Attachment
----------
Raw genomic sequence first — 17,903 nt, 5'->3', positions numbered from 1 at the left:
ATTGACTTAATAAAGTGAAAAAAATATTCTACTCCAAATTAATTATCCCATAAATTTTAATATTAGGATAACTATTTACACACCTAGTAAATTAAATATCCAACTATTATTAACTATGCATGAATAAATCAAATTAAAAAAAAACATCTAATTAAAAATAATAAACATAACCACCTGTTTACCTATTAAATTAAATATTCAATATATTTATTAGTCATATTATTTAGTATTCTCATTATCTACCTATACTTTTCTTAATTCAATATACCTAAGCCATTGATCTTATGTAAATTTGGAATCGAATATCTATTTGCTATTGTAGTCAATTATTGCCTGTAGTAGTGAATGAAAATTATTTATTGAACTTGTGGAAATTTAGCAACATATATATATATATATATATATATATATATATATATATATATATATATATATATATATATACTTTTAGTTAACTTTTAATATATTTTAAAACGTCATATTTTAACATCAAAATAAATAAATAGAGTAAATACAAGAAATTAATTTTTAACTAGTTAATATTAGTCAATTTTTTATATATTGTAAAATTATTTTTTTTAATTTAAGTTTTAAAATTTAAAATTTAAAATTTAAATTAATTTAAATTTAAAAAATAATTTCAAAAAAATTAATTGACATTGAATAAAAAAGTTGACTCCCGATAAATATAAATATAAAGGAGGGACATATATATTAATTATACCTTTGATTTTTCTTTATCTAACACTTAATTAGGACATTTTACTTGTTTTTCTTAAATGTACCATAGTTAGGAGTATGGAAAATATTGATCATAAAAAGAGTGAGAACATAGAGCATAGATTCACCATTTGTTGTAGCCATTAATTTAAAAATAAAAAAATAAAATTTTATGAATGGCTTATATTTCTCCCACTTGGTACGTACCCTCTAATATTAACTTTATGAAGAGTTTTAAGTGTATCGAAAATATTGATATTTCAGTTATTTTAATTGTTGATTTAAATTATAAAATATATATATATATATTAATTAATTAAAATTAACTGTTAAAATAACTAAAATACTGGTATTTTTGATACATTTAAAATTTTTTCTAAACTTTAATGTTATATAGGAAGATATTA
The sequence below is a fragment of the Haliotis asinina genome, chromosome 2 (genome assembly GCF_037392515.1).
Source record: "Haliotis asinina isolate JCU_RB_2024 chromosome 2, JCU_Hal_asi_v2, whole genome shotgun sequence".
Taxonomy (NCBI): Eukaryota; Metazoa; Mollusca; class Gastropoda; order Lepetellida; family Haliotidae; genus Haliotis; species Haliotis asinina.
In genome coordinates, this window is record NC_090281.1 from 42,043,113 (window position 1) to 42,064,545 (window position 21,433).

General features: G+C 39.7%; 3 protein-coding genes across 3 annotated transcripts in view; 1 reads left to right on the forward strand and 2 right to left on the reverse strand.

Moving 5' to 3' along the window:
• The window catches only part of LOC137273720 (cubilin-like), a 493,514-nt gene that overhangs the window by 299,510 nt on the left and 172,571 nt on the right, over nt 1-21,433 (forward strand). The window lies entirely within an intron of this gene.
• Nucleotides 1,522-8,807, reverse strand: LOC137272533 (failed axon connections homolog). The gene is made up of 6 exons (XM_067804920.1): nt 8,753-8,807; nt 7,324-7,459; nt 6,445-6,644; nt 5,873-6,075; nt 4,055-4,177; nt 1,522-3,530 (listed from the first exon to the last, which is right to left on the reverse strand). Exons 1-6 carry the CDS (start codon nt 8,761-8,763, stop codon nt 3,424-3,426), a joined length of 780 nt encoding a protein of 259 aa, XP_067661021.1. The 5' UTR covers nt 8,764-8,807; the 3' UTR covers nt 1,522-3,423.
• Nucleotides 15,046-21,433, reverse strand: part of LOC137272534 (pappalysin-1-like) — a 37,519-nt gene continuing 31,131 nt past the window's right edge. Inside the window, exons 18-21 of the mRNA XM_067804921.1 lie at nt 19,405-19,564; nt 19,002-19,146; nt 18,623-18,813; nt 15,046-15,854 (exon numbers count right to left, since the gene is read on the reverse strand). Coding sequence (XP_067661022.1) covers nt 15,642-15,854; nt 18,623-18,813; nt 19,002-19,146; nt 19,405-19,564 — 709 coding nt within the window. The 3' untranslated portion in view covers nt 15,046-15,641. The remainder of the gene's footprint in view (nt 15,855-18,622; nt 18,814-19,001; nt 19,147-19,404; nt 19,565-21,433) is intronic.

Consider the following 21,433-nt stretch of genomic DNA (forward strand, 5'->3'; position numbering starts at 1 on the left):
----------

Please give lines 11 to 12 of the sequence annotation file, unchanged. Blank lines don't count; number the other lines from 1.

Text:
• Nucleotides 15,046-21,433, reverse strand: part of LOC137272534 (pappalysin-1-like) — a 37,519-nt gene continuing 31,131 nt past the window's right edge. Inside the window, exons 18-21 of the mRNA XM_067804921.1 lie at nt 19,405-19,564; nt 19,002-19,146; nt 18,623-18,813; nt 15,046-15,854 (exon numbers count right to left, since the gene is read on the reverse strand). Coding sequence (XP_067661022.1) covers nt 15,642-15,854; nt 18,623-18,813; nt 19,002-19,146; nt 19,405-19,564 — 709 coding nt within the window. The 3' untranslated portion in view covers nt 15,046-15,641. The remainder of the gene's footprint in view (nt 15,855-18,622; nt 18,814-19,001; nt 19,147-19,404; nt 19,565-21,433) is intronic.

Consider the following 21,433-nt stretch of genomic DNA (forward strand, 5'->3'; position numbering starts at 1 on the left):